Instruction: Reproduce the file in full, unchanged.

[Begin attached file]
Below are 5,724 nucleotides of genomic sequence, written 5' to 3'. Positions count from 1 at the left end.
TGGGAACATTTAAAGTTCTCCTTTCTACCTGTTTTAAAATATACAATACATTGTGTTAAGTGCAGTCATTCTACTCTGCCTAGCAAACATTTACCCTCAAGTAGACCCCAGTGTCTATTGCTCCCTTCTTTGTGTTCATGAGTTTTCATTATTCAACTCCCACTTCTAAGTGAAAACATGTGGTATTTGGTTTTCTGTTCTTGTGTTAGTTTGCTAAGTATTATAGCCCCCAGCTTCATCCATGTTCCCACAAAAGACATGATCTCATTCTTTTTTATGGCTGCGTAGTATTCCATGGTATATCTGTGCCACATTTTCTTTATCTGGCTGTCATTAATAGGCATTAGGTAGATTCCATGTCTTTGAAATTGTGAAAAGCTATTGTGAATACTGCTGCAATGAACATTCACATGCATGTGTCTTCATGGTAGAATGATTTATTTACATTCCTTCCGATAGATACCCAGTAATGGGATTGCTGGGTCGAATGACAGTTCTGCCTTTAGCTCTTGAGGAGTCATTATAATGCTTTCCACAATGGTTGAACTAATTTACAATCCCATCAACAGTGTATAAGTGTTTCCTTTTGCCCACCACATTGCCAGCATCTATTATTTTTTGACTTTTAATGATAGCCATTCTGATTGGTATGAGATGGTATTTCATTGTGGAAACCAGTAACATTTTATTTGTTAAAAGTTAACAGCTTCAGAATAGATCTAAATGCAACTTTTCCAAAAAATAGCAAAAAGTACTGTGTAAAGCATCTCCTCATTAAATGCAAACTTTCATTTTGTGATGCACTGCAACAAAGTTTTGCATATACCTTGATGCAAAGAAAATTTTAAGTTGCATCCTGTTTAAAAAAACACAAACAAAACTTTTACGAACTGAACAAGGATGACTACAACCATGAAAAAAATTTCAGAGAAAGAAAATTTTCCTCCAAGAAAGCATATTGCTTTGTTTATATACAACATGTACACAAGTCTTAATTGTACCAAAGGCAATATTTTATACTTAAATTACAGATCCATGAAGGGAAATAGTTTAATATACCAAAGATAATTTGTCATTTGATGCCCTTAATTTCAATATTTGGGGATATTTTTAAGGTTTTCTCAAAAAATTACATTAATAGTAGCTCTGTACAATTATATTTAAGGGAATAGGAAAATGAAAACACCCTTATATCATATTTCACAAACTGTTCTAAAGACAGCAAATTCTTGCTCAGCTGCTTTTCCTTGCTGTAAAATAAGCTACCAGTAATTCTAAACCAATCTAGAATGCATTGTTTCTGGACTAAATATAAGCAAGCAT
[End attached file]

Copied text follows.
Below are 5,724 nucleotides of genomic sequence, written 5' to 3'. Positions count from 1 at the left end.
TGGGAACATTTAAAGTTCTCCTTTCTACCTGTTTTAAAATATACAATACATTGTGTTAAGTGCAGTCATTCTACTCTGCCTAGCAAACATTTACCCTCAAGTAGACCCCAGTGTCTATTGCTCCCTTCTTTGTGTTCATGAGTTTTCATTATTCAACTCCCACTTCTAAGTGAAAACATGTGGTATTTGGTTTTCTGTTCTTGTGTTAGTTTGCTAAGTATTATAGCCCCCAGCTTCATCCATGTTCCCACAAAAGACATGATCTCATTCTTTTTTATGGCTGCGTAGTATTCCATGGTATATCTGTGCCACATTTTCTTTATCTGGCTGTCATTAATAGGCATTAGGTAGATTCCATGTCTTTGAAATTGTGAAAAGCTATTGTGAATACTGCTGCAATGAACATTCACATGCATGTGTCTTCATGGTAGAATGATTTATTTACATTCCTTCCGATAGATACCCAGTAATGGGATTGCTGGGTCGAATGACAGTTCTGCCTTTAGCTCTTGAGGAGTCATTATAATGCTTTCCACAATGGTTGAACTAATTTACAATCCCATCAACAGTGTATAAGTGTTTCCTTTTGCCCACCACATTGCCAGCATCTATTATTTTTTGACTTTTAATGATAGCCATTCTGATTGGTATGAGATGGTATTTCATTGTGGAAACCAGTAACATTTTATTTGTTAAAAGTTAACAGCTTCAGAATAGATCTAAATGCAACTTTTCCAAAAAATAGCAAAAAGTACTGTGTAAAGCATCTCCTCATTAAATGCAAACTTTCATTTTGTGATGCACTGCAACAAAGTTTTGCATATACCTTGATGCAAAGAAAATTTTAAGTTGCATCCTGTTTAAAAAAACACAAACAAAACTTTTACGAACTGAACAAGGATGACTACAACCATGAAAAAAATTTCAGAGAAAGAAAATTTTCCTCCAAGAAAGCATATTGCTTTGTTTATATACAACATGTACACAAGTCTTAATTGTACCAAAGGCAATATTTTATACTTAAATTACAGATCCATGAAGGGAAATAGTTTAATATACCAAAGATAATTTGTCATTTGATGCCCTTAATTTCAATATTTGGGGATATTTTTAAGGTTTTCTCAAAAAATTACATTAATAGTAGCTCTGTACAATTATATTTAAGGGAATAGGAAAATGAAAACACCCTTATATCATATTTCACAAACTGTTCTAAAGACAGCAAATTCTTGCTCAGCTGCTTTTCCTTGCTGTAAAATAAGCTACCAGTAATTCTAAACCAATCTAGAATGCATTGTTTCTGGACTAAATATAAGCAAGCAT